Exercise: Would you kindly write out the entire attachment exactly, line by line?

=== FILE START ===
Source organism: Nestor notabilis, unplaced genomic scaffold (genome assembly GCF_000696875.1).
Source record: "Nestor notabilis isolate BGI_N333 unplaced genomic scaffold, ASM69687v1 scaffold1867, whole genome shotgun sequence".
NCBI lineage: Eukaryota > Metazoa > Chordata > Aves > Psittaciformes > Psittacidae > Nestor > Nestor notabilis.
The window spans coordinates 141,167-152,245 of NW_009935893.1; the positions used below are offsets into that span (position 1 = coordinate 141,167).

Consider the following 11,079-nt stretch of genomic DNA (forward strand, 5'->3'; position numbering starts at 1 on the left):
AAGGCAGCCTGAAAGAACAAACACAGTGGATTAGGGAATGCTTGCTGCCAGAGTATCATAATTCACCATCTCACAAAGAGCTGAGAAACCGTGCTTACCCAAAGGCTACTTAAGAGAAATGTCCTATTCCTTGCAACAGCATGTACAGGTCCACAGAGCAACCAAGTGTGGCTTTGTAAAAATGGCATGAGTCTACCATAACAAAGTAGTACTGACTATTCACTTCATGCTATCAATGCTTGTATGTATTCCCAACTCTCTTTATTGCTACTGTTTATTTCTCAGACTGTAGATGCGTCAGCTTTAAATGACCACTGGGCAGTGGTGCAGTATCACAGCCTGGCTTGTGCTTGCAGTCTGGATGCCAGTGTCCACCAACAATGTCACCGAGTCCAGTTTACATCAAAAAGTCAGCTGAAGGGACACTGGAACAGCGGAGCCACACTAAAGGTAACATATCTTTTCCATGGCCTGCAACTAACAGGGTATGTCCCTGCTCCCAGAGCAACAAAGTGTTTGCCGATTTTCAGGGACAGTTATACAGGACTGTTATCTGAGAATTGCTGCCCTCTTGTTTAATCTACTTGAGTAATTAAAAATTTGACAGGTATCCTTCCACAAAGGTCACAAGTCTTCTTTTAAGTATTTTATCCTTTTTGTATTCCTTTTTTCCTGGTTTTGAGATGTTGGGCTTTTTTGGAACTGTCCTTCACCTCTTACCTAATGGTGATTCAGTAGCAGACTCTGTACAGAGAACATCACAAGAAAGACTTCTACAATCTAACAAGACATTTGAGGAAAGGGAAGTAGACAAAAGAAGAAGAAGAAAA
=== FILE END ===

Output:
Source organism: Nestor notabilis, unplaced genomic scaffold (genome assembly GCF_000696875.1).
Source record: "Nestor notabilis isolate BGI_N333 unplaced genomic scaffold, ASM69687v1 scaffold1867, whole genome shotgun sequence".
NCBI lineage: Eukaryota > Metazoa > Chordata > Aves > Psittaciformes > Psittacidae > Nestor > Nestor notabilis.
The window spans coordinates 141,167-152,245 of NW_009935893.1; the positions used below are offsets into that span (position 1 = coordinate 141,167).

Consider the following 11,079-nt stretch of genomic DNA (forward strand, 5'->3'; position numbering starts at 1 on the left):
AAGGCAGCCTGAAAGAACAAACACAGTGGATTAGGGAATGCTTGCTGCCAGAGTATCATAATTCACCATCTCACAAAGAGCTGAGAAACCGTGCTTACCCAAAGGCTACTTAAGAGAAATGTCCTATTCCTTGCAACAGCATGTACAGGTCCACAGAGCAACCAAGTGTGGCTTTGTAAAAATGGCATGAGTCTACCATAACAAAGTAGTACTGACTATTCACTTCATGCTATCAATGCTTGTATGTATTCCCAACTCTCTTTATTGCTACTGTTTATTTCTCAGACTGTAGATGCGTCAGCTTTAAATGACCACTGGGCAGTGGTGCAGTATCACAGCCTGGCTTGTGCTTGCAGTCTGGATGCCAGTGTCCACCAACAATGTCACCGAGTCCAGTTTACATCAAAAAGTCAGCTGAAGGGACACTGGAACAGCGGAGCCACACTAAAGGTAACATATCTTTTCCATGGCCTGCAACTAACAGGGTATGTCCCTGCTCCCAGAGCAACAAAGTGTTTGCCGATTTTCAGGGACAGTTATACAGGACTGTTATCTGAGAATTGCTGCCCTCTTGTTTAATCTACTTGAGTAATTAAAAATTTGACAGGTATCCTTCCACAAAGGTCACAAGTCTTCTTTTAAGTATTTTATCCTTTTTGTATTCCTTTTTTCCTGGTTTTGAGATGTTGGGCTTTTTTGGAACTGTCCTTCACCTCTTACCTAATGGTGATTCAGTAGCAGACTCTGTACAGAGAACATCACAAGAAAGACTTCTACAATCTAACAAGACATTTGAGGAAAGGGAAGTAGACAAAAGAAGAAGAAGAAAA